Posted by: cavemanwithmartini | August 30, 2010

The Mindfulness Training by Troy Ygnacio Soriano.



Mindfulness Meditation is one of the two main types of Meditations that are popular in Insight Meditation, a form of Buddhism that has been helpful to me. The other one is Lovingkindness, which is also detailed in these Notes. They are non-religious, non-dogmatic meditations which are focused on practical results for every person.

Mindfulness Training, more than anything else, helped me to first slow, and then absolutely halt my very severe anxiety, episodes of which I detail in my book, How To Be Relentlessly Happy. It is a deceptively simple meditation that can have, and has had, very profound effects on many an anxious or troubled persons mental state. Like chess, it takes only a minute to learn but can take some time to master.

You can do this meditation anywhere, at any time during the day. It does not require you to be on a special cushion at a certain time of day in front of a sacred image.

Like all meditation, keep with it, the effects are always cumulative. Just like muscle-training at the gym, don’t expect dramatic results in one sitting, but over time. Also, similarly to the gym, it matters how often you try, not how long you’re in. Better to meditate ten minutes a day for 100 days than to do an hour once and then stop for years.

The three steps of Mindfulness Meditation are:

1. Slow down or STOP.



Step One;

If you cannot stop, take the initiative to slow down. Even this level of awareness “I’m going to slow down now”, is a change from our usual harried, moment to moment daily-life. Awareness is already coming in with this step. Slowing down, more than anything else, implies a mental slowing-down, where you arrest the thinking process from a chaos, into a singularly-directed path, with, if not a destination, a general direction, which brings us to step two.

Step Two;

Choose a primary object. This is something to focus ON, and to bring your attention back to, repeatedly. Students usually choose the breath, but other good ones could be; sounds (sounds of traffic, the ring of a bell, nearly any sound), the light of a candle, a mandala or other sacred image, anything you have a positive and non-complicated relationship to. Your attention will stray from your primary-object and that is natural. The important thing is to come back to the primary-object, repeatedly.

Step Three;

Take mental notations. These are, above all, non-judgmental notations, and sound like this … “now feeling hungry, now feeling anxious, now feeling bored, now feeling hungry again, now feeling excited, now feeling … ” and on, and on, similarly describing thoughts or feelings. Keep them short, just the most basic notations, and again, leave them non-judged,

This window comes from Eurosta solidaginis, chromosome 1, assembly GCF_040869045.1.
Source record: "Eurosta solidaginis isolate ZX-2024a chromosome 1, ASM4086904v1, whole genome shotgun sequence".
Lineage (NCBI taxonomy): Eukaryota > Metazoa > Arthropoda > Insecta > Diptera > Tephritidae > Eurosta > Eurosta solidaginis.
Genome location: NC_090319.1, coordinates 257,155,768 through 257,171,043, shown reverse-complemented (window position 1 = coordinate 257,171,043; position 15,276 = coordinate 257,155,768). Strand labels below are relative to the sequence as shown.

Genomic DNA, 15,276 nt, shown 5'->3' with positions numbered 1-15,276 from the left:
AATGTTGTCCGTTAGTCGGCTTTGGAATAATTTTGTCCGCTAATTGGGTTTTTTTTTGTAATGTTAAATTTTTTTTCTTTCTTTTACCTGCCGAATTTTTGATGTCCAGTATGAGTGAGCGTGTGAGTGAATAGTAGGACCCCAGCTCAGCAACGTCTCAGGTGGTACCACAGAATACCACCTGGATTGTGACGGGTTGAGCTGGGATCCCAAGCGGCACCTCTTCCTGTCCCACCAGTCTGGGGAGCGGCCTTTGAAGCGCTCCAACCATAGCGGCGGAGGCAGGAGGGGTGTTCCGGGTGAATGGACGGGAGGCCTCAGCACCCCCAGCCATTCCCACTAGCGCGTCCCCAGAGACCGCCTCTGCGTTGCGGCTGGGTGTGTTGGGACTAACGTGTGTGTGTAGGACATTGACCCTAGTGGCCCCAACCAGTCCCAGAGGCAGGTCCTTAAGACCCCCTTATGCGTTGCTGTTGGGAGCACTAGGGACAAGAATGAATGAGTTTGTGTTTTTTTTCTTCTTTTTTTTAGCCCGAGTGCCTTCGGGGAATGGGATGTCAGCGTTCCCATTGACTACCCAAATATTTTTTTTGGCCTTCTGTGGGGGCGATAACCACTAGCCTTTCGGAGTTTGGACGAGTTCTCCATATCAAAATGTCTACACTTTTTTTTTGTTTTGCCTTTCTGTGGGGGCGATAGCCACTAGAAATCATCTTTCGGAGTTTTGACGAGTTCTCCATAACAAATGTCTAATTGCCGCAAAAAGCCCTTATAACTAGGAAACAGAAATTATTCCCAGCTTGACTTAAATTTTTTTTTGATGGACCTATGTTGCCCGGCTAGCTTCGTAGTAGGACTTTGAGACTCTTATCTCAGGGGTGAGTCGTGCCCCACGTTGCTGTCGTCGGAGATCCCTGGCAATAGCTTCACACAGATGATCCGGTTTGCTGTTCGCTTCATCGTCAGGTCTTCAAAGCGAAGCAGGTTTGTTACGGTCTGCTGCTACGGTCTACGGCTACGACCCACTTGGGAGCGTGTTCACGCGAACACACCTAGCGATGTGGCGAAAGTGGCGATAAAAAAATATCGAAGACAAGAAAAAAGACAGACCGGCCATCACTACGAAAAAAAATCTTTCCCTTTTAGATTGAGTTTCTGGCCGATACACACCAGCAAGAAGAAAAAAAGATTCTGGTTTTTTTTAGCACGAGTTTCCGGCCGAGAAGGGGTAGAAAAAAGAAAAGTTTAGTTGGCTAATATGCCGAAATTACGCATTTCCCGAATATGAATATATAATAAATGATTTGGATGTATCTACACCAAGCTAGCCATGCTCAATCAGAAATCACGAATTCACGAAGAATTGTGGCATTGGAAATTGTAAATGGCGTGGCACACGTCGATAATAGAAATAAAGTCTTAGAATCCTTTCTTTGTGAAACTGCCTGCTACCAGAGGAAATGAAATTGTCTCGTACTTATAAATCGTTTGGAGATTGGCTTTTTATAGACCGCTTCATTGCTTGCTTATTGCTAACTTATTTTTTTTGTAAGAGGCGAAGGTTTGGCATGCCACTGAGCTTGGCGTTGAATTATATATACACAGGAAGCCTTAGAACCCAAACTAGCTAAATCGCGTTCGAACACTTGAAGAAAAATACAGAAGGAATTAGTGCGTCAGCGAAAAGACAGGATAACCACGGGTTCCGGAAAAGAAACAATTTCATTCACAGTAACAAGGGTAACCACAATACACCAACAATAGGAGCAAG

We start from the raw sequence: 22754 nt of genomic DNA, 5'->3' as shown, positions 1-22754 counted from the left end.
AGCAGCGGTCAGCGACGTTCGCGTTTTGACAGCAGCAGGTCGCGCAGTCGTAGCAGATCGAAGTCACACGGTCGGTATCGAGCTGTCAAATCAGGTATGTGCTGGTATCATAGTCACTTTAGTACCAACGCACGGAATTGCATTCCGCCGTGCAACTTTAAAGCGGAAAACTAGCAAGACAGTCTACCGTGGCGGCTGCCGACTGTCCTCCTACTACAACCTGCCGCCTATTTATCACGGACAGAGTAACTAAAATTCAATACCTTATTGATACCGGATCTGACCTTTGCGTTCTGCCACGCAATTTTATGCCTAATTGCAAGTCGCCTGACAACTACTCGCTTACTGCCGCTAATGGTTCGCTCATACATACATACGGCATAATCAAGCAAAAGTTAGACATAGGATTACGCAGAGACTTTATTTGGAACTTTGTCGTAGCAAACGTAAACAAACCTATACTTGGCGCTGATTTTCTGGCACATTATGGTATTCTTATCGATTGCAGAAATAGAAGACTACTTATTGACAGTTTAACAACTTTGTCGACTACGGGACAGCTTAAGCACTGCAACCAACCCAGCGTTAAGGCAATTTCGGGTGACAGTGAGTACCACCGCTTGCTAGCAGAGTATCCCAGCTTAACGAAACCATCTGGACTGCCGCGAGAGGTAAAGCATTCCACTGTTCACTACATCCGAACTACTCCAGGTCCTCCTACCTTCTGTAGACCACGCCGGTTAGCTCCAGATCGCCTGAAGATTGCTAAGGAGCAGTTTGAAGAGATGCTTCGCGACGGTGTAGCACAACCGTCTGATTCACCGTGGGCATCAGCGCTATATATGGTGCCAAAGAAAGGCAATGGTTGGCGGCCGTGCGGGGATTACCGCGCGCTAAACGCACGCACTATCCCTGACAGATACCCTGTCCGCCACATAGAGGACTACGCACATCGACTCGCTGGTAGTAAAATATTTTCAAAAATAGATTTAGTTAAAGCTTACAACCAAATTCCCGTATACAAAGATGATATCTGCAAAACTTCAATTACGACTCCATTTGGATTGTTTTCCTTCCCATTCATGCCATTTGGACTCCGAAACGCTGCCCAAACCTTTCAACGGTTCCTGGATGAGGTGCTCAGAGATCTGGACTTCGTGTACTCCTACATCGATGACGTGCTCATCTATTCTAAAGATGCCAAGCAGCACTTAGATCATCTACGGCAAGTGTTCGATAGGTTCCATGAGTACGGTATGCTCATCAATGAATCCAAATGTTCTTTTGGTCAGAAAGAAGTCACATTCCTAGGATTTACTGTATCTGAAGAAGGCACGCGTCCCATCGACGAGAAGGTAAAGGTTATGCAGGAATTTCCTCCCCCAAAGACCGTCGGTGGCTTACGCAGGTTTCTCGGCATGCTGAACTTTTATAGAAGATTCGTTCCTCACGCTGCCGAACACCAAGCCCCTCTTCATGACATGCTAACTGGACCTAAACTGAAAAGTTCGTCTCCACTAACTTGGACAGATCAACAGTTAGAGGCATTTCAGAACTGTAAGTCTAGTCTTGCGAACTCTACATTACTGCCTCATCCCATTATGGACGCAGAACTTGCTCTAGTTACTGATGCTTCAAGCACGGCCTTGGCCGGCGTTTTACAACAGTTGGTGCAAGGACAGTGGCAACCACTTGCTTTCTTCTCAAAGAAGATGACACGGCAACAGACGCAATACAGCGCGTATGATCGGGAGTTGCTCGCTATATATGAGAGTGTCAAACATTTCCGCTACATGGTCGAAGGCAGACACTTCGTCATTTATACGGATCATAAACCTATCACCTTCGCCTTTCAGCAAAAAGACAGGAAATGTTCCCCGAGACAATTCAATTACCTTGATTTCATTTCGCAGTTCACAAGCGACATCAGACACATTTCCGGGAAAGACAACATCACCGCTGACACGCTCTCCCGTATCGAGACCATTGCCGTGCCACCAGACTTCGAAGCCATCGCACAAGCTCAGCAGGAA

“Now feeling hungry .. that is bad, I’m still struggling with my weight ..” would be incorrect.,

Merely note, “now feeling hungry, now feeling disappointed , now feeling ..”

-would be the correct version of that exact thought-sequence. If you are with the same thought or feeling in a continual way, note that as well like; “Now feeling hungry … now feeling hungry .. feeling hungry ..”

-check in every ten seconds or so, and merely note that it changes, when it changes, and it will change.


Why do this? There are many, good, long books on why this meditation works. Read them if you’d enjoy that or like that. The short version is that the mind very quickly starts to notice the following …

1. How many thoughts and feelings it HAS.

2. How frequently they change.

3. How it never truly identifies or permanently merges with any ONE state.

This is all very good for the mind to learn. And it learns that in an empirical way, though the *experience*, over time, of the meditation. That is very different from merely understanding this in theory, on an intellectual level where one might think, “of course, I know this already.” There are a lot of things we know in theory-that we haven’t experienced. Experience helps us to know something intimately.

When you know something is true, because you’ve lived it in that moment, it goes much deeper than the mind.This is helpful in innumerable ways. A lot of times our worst stretches of hours and days are when we are overly-identified in one state. When we realize just how many thoughts and feelings we do have, even within that state, then each one will start to have less hold over us and we are a lot less likely to be bullied around by our passing moods. We achieve a base-level of awareness, which is near to calm.

We realize that we are not solely our thoughts and feelings, but something much more, a bright spot of awareness.

Something that can happen in this meditation at some point is when the practitioner loses, quite by accident, focus on both the primary object and the mental notations. Thoughts stop and the mind is supremely restive. This is called bliss. The student doesn’t try for this state, but it can happen on its own, quite wonderfully at some point.

Any questions as always, reach out in the comments.

I’ve had great success with this simple and transformative meditation and many others have as well.

This is my version of a meditative practice extremely popular in Buddhism, and if you like it, you might enjoy reading other versions as well. My emphasis here was on brevity, practicality, results.

Myself meditating, Jefferson Memorial, DC about 1998.

For a great primary-object, you might try the “breath of fire”, popular among yoga practitioners for a breath-technique.

As with all of my original writings I post, feel free to print them out, and share them.

Warmly, Troy.

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